Business Continuity Case Study: recovering from flood damage

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An interesting article, showing the time it can take to achieve “business as usual” when a business is hit by flood damage that significantly affects it’s premises and stock.

The article focusses on insurance payouts, but the real story for business continuity managers (and business owners) is the implied recovery times.

Luxury interior furnishings group Walker Greenbank has received a further interim insurance payment of more than £2m following a flood at its fabric printing factory last year.

The AIM-listed business said the latest payment, in respect to damage to business assets and loss of profits, adds to the £12.05m it has already received in its ongoing claim following the flood at Standfast & Barracks in Lancaster in December 2015.

A further, associated insurance payment of £225,000 is “expected shortly” ahead of more payments to be received in due course under the company’s policy, which covers flood damage and business interruption until December 2017.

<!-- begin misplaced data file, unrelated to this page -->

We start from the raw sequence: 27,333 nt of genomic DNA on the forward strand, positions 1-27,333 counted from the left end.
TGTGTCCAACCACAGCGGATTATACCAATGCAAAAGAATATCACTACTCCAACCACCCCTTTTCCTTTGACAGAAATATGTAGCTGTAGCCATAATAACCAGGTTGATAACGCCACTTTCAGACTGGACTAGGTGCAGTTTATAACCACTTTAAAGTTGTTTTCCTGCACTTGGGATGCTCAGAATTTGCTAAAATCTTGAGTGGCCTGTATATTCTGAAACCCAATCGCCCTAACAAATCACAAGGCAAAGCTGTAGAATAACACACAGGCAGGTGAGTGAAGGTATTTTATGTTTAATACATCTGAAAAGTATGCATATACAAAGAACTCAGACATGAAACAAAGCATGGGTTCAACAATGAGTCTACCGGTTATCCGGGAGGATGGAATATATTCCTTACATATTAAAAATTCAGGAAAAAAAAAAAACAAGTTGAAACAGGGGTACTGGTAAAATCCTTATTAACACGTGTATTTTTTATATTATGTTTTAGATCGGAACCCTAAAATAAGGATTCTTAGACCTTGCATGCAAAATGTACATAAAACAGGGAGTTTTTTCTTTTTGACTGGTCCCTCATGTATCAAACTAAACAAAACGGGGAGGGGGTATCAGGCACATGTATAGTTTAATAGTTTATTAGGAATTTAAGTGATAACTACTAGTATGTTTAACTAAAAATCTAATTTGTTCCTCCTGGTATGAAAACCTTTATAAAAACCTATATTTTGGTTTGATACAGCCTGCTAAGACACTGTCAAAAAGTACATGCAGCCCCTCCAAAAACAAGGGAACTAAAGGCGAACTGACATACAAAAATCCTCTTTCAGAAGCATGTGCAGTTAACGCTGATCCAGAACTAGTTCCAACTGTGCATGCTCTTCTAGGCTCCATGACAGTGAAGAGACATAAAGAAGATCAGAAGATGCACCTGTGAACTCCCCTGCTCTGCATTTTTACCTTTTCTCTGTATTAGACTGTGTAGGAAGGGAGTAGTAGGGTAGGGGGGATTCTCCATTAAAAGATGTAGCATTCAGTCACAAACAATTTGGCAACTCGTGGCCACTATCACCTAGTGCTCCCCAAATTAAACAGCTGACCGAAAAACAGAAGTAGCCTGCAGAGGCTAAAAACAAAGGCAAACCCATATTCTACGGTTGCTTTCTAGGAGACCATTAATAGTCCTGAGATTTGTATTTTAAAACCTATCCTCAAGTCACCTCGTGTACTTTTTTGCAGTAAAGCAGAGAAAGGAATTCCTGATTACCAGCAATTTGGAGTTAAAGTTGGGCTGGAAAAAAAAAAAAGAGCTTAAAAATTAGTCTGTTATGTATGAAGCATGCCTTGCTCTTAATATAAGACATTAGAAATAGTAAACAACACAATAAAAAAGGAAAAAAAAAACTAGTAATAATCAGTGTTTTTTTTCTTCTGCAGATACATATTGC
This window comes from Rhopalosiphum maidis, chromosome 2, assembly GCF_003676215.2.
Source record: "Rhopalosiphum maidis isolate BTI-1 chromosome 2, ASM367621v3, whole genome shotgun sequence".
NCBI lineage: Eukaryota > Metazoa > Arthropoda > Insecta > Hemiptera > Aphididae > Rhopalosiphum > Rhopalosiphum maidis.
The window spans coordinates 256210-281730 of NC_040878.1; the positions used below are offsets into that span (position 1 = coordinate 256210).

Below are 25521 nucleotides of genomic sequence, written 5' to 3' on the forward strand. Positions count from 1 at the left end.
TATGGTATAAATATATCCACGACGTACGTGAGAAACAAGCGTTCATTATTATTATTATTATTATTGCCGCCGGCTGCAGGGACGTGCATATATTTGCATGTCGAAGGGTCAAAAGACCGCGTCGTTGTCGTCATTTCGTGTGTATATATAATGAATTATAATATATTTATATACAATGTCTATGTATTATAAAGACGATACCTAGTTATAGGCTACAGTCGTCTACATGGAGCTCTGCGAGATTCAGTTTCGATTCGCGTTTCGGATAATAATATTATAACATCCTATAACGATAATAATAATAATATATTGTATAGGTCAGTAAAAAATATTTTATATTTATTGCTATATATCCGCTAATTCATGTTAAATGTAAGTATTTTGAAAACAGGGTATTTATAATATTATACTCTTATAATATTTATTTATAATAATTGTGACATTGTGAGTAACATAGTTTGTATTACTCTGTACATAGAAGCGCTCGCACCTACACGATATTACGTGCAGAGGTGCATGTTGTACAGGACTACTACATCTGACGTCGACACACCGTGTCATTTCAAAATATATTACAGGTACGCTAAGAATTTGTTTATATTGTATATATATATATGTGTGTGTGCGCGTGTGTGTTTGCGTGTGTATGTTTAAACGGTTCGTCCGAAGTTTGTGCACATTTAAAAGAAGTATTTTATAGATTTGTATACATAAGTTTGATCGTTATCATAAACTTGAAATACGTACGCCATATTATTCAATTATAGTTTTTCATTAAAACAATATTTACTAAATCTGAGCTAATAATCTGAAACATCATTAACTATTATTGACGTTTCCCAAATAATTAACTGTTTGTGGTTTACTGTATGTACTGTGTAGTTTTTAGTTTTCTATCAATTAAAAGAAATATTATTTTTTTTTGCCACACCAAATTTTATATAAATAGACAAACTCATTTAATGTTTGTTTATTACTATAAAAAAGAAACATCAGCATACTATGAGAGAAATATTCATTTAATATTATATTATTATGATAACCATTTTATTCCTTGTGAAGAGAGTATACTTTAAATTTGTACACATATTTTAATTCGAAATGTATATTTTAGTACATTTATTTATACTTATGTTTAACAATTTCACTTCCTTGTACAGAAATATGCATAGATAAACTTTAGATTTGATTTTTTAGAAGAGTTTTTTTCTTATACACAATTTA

The group said full production has returned to Standfast & Barracks and the restocking of printed fabrics at its Milton Keynes warehouse is almost complete.

Walker Greenbank, whose brands include Sanderson, Morris & Co, Harlequin, Zoffany, Scion and Anthology, earlier this month agreed to acquire wallpaper and fabric designer and manufacturer Clarke & Clarke in a deal which values the business at more than £40m.